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California bill forces companies to inform consumers what they know about them

A new bill recently proposed in California may soon help customers with their privacy and demand that companies reveal what sensitive information they have on them.

The bill was submitted in late February of this year by California Assembly member Bonnie Lowenthal and is called the ‘Right to Know Act of 2013'.  It only began to gather more attention after the American Civil Liberties Union (ACLU) and the Electronic Frontier Foundation (EFF) brought more attention to it via the Internet. 

This new bill also known as, 'AB1291' would require companies who keep data on a person, such as their shopping habits, where they surf on the Internet, and other such details on them be made available to that person upon written request.  The bill is very similar to a current California law that requires companies that sell user information to other companies to also make that information available to the user.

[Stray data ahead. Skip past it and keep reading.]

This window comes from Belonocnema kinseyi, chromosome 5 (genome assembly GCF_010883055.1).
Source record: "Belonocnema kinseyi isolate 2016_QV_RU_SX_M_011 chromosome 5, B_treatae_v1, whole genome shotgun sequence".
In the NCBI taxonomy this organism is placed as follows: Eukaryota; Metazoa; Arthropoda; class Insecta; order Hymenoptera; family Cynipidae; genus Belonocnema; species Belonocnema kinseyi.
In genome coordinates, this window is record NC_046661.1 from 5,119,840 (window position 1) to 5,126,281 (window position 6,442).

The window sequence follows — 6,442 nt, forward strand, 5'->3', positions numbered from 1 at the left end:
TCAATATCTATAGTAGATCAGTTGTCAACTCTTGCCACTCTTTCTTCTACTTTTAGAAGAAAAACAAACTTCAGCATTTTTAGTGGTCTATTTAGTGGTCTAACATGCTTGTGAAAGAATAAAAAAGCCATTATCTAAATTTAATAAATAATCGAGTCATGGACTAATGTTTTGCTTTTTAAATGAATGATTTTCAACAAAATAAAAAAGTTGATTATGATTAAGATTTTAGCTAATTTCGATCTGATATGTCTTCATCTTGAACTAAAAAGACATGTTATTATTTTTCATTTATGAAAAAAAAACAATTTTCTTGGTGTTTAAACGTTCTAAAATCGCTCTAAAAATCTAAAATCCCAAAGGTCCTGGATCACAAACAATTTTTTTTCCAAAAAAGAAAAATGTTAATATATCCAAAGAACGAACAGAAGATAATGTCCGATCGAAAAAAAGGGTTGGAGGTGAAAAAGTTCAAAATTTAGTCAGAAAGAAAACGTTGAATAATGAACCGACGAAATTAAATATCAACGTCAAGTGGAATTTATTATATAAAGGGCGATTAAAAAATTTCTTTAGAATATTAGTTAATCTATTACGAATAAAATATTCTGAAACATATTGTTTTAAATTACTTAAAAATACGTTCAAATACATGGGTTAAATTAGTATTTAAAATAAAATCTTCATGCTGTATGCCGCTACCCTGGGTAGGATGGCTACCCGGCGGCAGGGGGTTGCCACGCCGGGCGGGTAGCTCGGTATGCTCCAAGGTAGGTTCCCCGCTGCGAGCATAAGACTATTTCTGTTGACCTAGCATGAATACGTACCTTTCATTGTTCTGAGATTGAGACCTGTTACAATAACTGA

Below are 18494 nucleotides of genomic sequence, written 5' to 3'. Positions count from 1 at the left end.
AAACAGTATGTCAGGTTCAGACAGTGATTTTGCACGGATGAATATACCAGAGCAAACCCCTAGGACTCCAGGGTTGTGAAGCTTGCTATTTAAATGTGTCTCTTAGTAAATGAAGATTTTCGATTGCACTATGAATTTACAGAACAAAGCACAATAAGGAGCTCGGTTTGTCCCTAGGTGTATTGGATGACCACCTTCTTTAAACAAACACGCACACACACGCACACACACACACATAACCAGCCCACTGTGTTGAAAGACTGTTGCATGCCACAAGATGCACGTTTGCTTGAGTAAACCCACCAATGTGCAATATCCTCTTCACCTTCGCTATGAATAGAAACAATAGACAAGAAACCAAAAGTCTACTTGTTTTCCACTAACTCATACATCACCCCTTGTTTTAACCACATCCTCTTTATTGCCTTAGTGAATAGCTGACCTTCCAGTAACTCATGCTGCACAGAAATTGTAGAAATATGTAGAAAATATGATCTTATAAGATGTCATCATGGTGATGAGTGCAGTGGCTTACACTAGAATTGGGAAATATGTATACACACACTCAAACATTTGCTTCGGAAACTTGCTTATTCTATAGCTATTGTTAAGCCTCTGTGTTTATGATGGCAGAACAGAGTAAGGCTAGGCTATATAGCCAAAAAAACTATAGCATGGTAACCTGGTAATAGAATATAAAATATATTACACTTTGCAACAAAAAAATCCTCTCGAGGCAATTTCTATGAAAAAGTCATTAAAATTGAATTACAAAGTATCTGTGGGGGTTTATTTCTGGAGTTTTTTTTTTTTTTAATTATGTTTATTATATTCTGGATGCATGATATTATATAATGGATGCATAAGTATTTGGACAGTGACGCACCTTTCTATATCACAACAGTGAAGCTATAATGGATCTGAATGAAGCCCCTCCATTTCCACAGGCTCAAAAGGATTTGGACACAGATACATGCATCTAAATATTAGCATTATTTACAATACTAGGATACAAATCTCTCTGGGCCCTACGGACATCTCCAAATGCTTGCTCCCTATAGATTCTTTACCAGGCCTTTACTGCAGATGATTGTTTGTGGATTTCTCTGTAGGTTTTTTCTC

The current California privacy protection law was passed mostly for junk mail advertisers and such, but the new bill goes after any company that stores information on consumers and particularly with Internet-based companies.  If the bill passes the law would require a company to cough up all of the cookie tracking data, personal information like dates of birth and household income and even user-generated images and text records.   

The EFF has given the bill a big promotion at their main website directing readers to learn more and encouraging California residents to support the legislation.  The EFF says this bill will ensure that more people know how companies gather information on them and share that information.

Jack Taylor
Jack Taylor is an accomplished writer who works as a freelance journalist and has contributed to many award winning media agencies, which includes VRzone. Born in 1971, Taylor holds a Bachelor of Science with a focus in Journalism, graduating Magna Cum Laude. An eclectic writer, Taylor specializes in editorials, trending technologies and controversial topics such as hacktivism and government spying.

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